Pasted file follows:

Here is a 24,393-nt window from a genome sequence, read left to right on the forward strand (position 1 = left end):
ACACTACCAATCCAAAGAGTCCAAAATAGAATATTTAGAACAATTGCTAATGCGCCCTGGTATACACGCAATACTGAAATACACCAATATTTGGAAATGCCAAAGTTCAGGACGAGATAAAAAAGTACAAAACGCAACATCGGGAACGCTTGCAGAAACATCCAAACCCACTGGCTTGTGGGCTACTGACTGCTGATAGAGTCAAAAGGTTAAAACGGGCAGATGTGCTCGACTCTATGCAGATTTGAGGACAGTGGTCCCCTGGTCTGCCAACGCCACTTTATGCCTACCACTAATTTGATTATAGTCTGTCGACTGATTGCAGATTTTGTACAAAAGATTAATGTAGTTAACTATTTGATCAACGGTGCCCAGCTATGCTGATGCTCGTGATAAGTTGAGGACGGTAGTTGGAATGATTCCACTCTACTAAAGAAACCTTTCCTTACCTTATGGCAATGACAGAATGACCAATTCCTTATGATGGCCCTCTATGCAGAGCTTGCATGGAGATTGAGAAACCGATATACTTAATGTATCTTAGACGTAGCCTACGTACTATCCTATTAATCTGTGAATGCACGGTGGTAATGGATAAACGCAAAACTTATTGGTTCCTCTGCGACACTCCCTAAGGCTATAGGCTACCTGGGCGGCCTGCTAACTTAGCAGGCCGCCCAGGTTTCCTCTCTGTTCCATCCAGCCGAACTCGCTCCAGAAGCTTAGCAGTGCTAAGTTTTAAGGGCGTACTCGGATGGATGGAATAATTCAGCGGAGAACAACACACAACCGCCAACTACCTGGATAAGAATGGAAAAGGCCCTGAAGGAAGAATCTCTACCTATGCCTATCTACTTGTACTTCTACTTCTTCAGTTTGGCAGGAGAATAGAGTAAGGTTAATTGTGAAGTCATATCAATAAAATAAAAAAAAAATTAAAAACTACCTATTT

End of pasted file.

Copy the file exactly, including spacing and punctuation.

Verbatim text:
Here is a 24,393-nt window from a genome sequence, read left to right on the forward strand (position 1 = left end):
ACACTACCAATCCAAAGAGTCCAAAATAGAATATTTAGAACAATTGCTAATGCGCCCTGGTATACACGCAATACTGAAATACACCAATATTTGGAAATGCCAAAGTTCAGGACGAGATAAAAAAGTACAAAACGCAACATCGGGAACGCTTGCAGAAACATCCAAACCCACTGGCTTGTGGGCTACTGACTGCTGATAGAGTCAAAAGGTTAAAACGGGCAGATGTGCTCGACTCTATGCAGATTTGAGGACAGTGGTCCCCTGGTCTGCCAACGCCACTTTATGCCTACCACTAATTTGATTATAGTCTGTCGACTGATTGCAGATTTTGTACAAAAGATTAATGTAGTTAACTATTTGATCAACGGTGCCCAGCTATGCTGATGCTCGTGATAAGTTGAGGACGGTAGTTGGAATGATTCCACTCTACTAAAGAAACCTTTCCTTACCTTATGGCAATGACAGAATGACCAATTCCTTATGATGGCCCTCTATGCAGAGCTTGCATGGAGATTGAGAAACCGATATACTTAATGTATCTTAGACGTAGCCTACGTACTATCCTATTAATCTGTGAATGCACGGTGGTAATGGATAAACGCAAAACTTATTGGTTCCTCTGCGACACTCCCTAAGGCTATAGGCTACCTGGGCGGCCTGCTAACTTAGCAGGCCGCCCAGGTTTCCTCTCTGTTCCATCCAGCCGAACTCGCTCCAGAAGCTTAGCAGTGCTAAGTTTTAAGGGCGTACTCGGATGGATGGAATAATTCAGCGGAGAACAACACACAACCGCCAACTACCTGGATAAGAATGGAAAAGGCCCTGAAGGAAGAATCTCTACCTATGCCTATCTACTTGTACTTCTACTTCTTCAGTTTGGCAGGAGAATAGAGTAAGGTTAATTGTGAAGTCATATCAATAAAATAAAAAAAAAATTAAAAACTACCTATTT